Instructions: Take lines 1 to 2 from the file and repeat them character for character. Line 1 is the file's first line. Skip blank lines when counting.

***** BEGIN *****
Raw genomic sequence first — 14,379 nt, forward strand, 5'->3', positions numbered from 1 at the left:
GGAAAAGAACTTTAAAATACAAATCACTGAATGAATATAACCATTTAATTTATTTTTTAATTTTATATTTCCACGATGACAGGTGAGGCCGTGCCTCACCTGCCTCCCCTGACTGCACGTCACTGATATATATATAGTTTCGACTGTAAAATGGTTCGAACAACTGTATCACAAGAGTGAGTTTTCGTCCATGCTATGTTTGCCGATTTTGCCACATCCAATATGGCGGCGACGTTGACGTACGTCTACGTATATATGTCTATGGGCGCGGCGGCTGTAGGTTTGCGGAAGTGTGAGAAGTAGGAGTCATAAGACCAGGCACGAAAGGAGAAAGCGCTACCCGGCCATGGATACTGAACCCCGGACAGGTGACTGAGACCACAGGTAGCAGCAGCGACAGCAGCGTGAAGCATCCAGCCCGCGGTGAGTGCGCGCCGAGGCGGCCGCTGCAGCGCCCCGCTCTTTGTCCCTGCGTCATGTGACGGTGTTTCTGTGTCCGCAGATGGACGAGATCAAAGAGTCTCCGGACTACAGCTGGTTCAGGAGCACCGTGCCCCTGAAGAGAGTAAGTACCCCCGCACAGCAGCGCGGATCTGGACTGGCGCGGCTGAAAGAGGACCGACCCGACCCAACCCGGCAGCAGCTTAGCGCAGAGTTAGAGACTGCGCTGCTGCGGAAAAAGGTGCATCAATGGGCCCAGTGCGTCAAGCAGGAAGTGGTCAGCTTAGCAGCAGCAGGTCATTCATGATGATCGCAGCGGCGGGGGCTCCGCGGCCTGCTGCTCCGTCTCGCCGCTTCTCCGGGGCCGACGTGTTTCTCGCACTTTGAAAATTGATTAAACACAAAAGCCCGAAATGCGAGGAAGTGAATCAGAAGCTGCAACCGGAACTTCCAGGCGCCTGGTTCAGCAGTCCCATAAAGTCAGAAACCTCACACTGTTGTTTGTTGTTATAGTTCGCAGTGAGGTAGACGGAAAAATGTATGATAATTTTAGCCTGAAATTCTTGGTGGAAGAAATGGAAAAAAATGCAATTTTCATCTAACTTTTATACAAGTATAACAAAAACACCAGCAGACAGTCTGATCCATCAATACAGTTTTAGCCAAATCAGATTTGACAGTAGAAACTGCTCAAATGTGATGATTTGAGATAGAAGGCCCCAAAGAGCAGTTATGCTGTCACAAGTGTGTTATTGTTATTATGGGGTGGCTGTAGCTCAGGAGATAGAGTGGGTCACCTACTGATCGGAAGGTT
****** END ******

Raw genomic sequence first — 14,379 nt, forward strand, 5'->3', positions numbered from 1 at the left:
GGAAAAGAACTTTAAAATACAAATCACTGAATGAATATAACCATTTAATTTATTTTTTAATTTTATATTTCCACGATGACAGGTGAGGCCGTGCCTCACCTGCCTCCCCTGACTGCACGTCACTGATATATATATAGTTTCGACTGTAAAATGGTTCGAACAACTGTATCACAAGAGTGAGTTTTCGTCCATGCTATGTTTGCCGATTTTGCCACATCCAATATGGCGGCGACGTTGACGTACGTCTACGTATATATGTCTATGGGCGCGGCGGCTGTAGGTTTGCGGAAGTGTGAGAAGTAGGAGTCATAAGACCAGGCACGAAAGGAGAAAGCGCTACCCGGCCATGGATACTGAACCCCGGACAGGTGACTGAGACCACAGGTAGCAGCAGCGACAGCAGCGTGAAGCATCCAGCCCGCGGTGAGTGCGCGCCGAGGCGGCCGCTGCAGCGCCCCGCTCTTTGTCCCTGCGTCATGTGACGGTGTTTCTGTGTCCGCAGATGGACGAGATCAAAGAGTCTCCGGACTACAGCTGGTTCAGGAGCACCGTGCCCCTGAAGAGAGTAAGTACCCCCGCACAGCAGCGCGGATCTGGACTGGCGCGGCTGAAAGAGGACCGACCCGACCCAACCCGGCAGCAGCTTAGCGCAGAGTTAGAGACTGCGCTGCTGCGGAAAAAGGTGCATCAATGGGCCCAGTGCGTCAAGCAGGAAGTGGTCAGCTTAGCAGCAGCAGGTCATTCATGATGATCGCAGCGGCGGGGGCTCCGCGGCCTGCTGCTCCGTCTCGCCGCTTCTCCGGGGCCGACGTGTTTCTCGCACTTTGAAAATTGATTAAACACAAAAGCCCGAAATGCGAGGAAGTGAATCAGAAGCTGCAACCGGAACTTCCAGGCGCCTGGTTCAGCAGTCCCATAAAGTCAGAAACCTCACACTGTTGTTTGTTGTTATAGTTCGCAGTGAGGTAGACGGAAAAATGTATGATAATTTTAGCCTGAAATTCTTGGTGGAAGAAATGGAAAAAAATGCAATTTTCATCTAACTTTTATACAAGTATAACAAAAACACCAGCAGACAGTCTGATCCATCAATACAGTTTTAGCCAAATCAGATTTGACAGTAGAAACTGCTCAAATGTGATGATTTGAGATAGAAGGCCCCAAAGAGCAGTTATGCTGTCACAAGTGTGTTATTGTTATTATGGGGTGGCTGTAGCTCAGGAGATAGAGTGGGTCACCTACTGATCGGAAGGTT